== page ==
The Washington Post

No merit badges for the Boy Scouts’ proposal on gays

(Tony Gutierrez/AP)

It’s often said you can’t please all of the people all of the time. But in announcing a proposal to lift the ban on gay scouts but not gay leaders, the Boy Scouts have managed to please no one at all.

The proposal, announced Friday amid what must have been one of the biggest news days of the decade — a live manhunt that shut down the city of Boston — may have been an attempt to get no one to notice. It didn’t work. On the one side, the conservative Family Research Council is calling the compromise “incoherent” and saying it would suggest that “homosexuality is morally acceptable until a boy turns 18.” On the other side, GLAAD, which advocates for lesbians, gays, bisexuals and transgender individuals, said that “by refusing to consider an end to its ban on gay and lesbian parents, the Boy Scouts have missed an opportunity to exercise leadership and usher the organization back to relevancy.”

Jena McGregor writes a daily column analyzing leadership in the news for the Washington Post’s On Leadership section. View Archive

The proposal will be considered for approval when the organization’s national council meets the week of May 20. It follows a review of the group’s policy that began in February. (Before the Boy Scouts reaffirmed its policy last July, some board members had spoken out for more inclusion and diversity.) Meanwhile, national polls of the Boy Scouts’ members have shifted quickly on the issue. While still divided, parents’ support of the current ban on gays has moved from 57 percent three years ago to 48 percent today.

But as with most things in life, it’s hard to have it both ways. For one, the recommended proposal may not be discriminatory toward kids, but it still is to adults. That kind of mixed message is hard for anyone to wrap his head around, let alone the millions of children involved in scouting who are trying to make sense of the world.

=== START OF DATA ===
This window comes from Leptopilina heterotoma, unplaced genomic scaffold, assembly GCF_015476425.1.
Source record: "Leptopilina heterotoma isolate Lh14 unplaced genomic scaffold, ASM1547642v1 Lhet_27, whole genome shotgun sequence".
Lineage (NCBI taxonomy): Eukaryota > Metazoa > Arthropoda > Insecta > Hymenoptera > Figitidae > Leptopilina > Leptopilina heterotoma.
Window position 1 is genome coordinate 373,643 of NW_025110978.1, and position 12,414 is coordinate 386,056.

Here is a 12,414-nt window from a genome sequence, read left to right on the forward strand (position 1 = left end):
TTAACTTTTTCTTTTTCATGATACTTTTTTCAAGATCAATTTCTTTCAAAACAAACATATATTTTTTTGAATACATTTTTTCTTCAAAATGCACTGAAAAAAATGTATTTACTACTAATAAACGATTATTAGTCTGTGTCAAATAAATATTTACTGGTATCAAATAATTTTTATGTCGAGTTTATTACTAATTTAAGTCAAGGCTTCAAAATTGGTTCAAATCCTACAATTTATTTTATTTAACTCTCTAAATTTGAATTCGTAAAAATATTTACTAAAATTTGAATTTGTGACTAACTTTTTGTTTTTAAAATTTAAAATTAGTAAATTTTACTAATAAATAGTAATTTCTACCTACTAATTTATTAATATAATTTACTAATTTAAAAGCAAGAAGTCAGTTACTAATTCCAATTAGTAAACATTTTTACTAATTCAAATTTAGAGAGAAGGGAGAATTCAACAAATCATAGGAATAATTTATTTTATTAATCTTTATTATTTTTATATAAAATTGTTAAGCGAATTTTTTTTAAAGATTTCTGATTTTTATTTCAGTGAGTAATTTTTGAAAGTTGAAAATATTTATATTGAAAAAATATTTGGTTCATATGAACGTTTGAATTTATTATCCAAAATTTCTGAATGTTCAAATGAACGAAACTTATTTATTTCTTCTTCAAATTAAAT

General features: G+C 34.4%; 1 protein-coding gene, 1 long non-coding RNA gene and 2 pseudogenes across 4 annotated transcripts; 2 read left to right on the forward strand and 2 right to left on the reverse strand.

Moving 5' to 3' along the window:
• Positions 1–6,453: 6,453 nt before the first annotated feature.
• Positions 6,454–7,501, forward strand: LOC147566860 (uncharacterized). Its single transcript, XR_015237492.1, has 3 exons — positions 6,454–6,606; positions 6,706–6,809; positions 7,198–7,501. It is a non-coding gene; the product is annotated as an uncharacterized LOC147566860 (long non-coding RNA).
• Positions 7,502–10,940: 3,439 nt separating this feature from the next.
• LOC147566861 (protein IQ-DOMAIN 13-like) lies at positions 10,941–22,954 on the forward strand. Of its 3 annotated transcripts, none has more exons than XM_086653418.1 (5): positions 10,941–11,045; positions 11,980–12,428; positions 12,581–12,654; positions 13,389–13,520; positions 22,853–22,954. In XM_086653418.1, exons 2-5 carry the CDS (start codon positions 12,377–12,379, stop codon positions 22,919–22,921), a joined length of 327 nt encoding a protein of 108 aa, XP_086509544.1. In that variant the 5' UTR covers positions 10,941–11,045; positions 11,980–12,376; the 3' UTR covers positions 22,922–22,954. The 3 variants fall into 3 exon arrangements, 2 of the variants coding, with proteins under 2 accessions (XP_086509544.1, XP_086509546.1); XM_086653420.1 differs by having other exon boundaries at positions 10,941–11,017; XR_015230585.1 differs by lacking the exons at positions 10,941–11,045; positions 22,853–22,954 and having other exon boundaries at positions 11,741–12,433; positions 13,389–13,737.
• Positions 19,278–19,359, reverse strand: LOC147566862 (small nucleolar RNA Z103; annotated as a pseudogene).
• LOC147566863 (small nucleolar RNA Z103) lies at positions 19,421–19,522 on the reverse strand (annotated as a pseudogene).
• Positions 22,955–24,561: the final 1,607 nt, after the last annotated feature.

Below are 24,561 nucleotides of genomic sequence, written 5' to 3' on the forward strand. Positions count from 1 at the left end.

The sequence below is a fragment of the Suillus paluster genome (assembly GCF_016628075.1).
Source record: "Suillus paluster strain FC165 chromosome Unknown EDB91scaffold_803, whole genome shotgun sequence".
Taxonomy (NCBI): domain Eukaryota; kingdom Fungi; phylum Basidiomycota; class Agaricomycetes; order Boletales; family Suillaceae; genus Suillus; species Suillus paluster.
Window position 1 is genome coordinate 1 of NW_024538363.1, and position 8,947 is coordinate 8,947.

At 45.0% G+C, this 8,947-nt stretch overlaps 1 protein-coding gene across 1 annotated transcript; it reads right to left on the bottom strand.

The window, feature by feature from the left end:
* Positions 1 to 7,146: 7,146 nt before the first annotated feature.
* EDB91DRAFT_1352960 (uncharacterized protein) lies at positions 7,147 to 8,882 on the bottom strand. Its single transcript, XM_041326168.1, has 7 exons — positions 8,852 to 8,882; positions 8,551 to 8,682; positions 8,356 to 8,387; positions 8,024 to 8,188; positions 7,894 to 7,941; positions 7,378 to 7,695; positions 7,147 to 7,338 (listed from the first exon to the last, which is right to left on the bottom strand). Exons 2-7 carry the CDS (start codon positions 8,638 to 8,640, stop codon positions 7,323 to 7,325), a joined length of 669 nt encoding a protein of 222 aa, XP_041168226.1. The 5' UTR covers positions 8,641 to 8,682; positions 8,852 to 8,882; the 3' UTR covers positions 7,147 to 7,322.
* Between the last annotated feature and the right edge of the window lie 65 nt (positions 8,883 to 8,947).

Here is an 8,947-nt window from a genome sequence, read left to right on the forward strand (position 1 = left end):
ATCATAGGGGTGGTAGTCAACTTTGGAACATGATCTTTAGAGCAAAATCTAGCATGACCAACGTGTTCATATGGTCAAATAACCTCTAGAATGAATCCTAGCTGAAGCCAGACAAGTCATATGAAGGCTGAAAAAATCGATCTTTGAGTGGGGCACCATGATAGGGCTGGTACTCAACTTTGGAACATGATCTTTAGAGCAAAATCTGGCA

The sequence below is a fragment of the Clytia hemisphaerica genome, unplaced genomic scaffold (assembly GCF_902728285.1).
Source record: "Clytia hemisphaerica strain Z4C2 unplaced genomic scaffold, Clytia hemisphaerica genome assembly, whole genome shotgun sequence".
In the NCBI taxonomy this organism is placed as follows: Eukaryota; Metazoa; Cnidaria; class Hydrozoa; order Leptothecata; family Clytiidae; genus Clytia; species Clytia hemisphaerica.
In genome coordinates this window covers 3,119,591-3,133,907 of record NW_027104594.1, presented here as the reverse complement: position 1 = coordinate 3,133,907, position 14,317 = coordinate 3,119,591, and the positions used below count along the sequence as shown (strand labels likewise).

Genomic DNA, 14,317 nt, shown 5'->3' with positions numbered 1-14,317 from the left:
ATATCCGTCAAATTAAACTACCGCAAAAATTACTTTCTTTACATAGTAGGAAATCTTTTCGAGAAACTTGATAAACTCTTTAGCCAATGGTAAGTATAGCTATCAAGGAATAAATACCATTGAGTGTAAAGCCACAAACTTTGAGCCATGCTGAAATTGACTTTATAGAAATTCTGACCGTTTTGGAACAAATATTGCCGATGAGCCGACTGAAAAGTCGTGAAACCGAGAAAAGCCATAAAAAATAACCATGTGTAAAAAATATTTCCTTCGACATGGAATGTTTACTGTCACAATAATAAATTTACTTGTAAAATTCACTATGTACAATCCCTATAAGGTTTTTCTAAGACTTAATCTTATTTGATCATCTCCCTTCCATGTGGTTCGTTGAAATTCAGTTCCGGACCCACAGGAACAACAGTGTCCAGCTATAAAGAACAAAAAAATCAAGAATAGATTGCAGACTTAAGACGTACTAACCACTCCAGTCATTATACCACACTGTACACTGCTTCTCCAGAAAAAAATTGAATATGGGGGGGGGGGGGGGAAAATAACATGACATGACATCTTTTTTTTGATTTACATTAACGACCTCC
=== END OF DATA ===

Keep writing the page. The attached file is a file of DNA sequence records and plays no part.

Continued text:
The Record’s Alfred Doblin put it well: “Imagine a youth organization announcing it will allow blacks as members, but will not hire any black leaders. Imagine a youth organization announcing it will allow Jews to become members, but will not hire any Jewish leaders. Now substitute blacks and Jews for gays. You have the Boy Scouts of America.”

Moreover, if the recommendation is in fact accepted in May, what will message will that send to the young Boy Scouts who are gay? We accept you, but not once you become an adult? We believe you are worthy of being a Boy Scout now, but should you try to be a leader in this organization someday, we wouldn’t allow it?

If it is going to be inclusive of gay scouts but not of their futures, the organization risks being the opposite of the empowering, character-building organization it purports to be. Instead, it will give the impression that these young persons’ opportunities are limited, narrower than their peers’ — in a word, unequal.

Finally, by trying to straddle the issue, the Scouts’ national leaders risk finding themselves in an even more difficult position than before. The move comes less than a year after it emphatically reaffirmed its ban, with a spokesperson calling it “absolutely the best policy for the Boy Scouts.” Then, several big corporate sponsors pulled their funding, and the Boy Scouts said the organization would review its policy. By recommending a change — but not for everyone — the Boy Scouts of America is teaching its members neither the value of standing firm about something they believe best nor the importance of embracing tolerance and supporting real change. There are no merit badges for courage to be awarded here.

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